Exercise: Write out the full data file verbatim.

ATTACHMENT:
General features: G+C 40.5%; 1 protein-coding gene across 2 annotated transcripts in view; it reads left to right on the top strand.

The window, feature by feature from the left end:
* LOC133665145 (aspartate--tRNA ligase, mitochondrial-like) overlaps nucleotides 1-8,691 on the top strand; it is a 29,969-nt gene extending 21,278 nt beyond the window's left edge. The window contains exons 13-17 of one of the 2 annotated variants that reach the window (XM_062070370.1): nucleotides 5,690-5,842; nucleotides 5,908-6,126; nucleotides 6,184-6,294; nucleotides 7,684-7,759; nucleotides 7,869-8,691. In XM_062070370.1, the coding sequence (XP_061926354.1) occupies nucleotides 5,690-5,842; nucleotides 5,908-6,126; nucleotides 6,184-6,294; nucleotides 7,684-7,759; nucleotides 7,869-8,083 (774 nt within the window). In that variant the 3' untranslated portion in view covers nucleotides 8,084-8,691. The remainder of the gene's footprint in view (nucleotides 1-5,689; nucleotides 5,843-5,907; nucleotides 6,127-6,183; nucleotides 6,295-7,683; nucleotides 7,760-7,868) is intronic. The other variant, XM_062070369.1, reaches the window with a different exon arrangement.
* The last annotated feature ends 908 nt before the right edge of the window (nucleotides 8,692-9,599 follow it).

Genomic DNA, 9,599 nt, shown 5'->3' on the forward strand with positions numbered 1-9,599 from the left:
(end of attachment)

General features: G+C 40.5%; 1 protein-coding gene across 2 annotated transcripts in view; it reads left to right on the top strand.

The window, feature by feature from the left end:
* LOC133665145 (aspartate--tRNA ligase, mitochondrial-like) overlaps nucleotides 1-8,691 on the top strand; it is a 29,969-nt gene extending 21,278 nt beyond the window's left edge. The window contains exons 13-17 of one of the 2 annotated variants that reach the window (XM_062070370.1): nucleotides 5,690-5,842; nucleotides 5,908-6,126; nucleotides 6,184-6,294; nucleotides 7,684-7,759; nucleotides 7,869-8,691. In XM_062070370.1, the coding sequence (XP_061926354.1) occupies nucleotides 5,690-5,842; nucleotides 5,908-6,126; nucleotides 6,184-6,294; nucleotides 7,684-7,759; nucleotides 7,869-8,083 (774 nt within the window). In that variant the 3' untranslated portion in view covers nucleotides 8,084-8,691. The remainder of the gene's footprint in view (nucleotides 1-5,689; nucleotides 5,843-5,907; nucleotides 6,127-6,183; nucleotides 6,295-7,683; nucleotides 7,760-7,868) is intronic. The other variant, XM_062070369.1, reaches the window with a different exon arrangement.
* The last annotated feature ends 908 nt before the right edge of the window (nucleotides 8,692-9,599 follow it).

Genomic DNA, 9,599 nt, shown 5'->3' on the forward strand with positions numbered 1-9,599 from the left: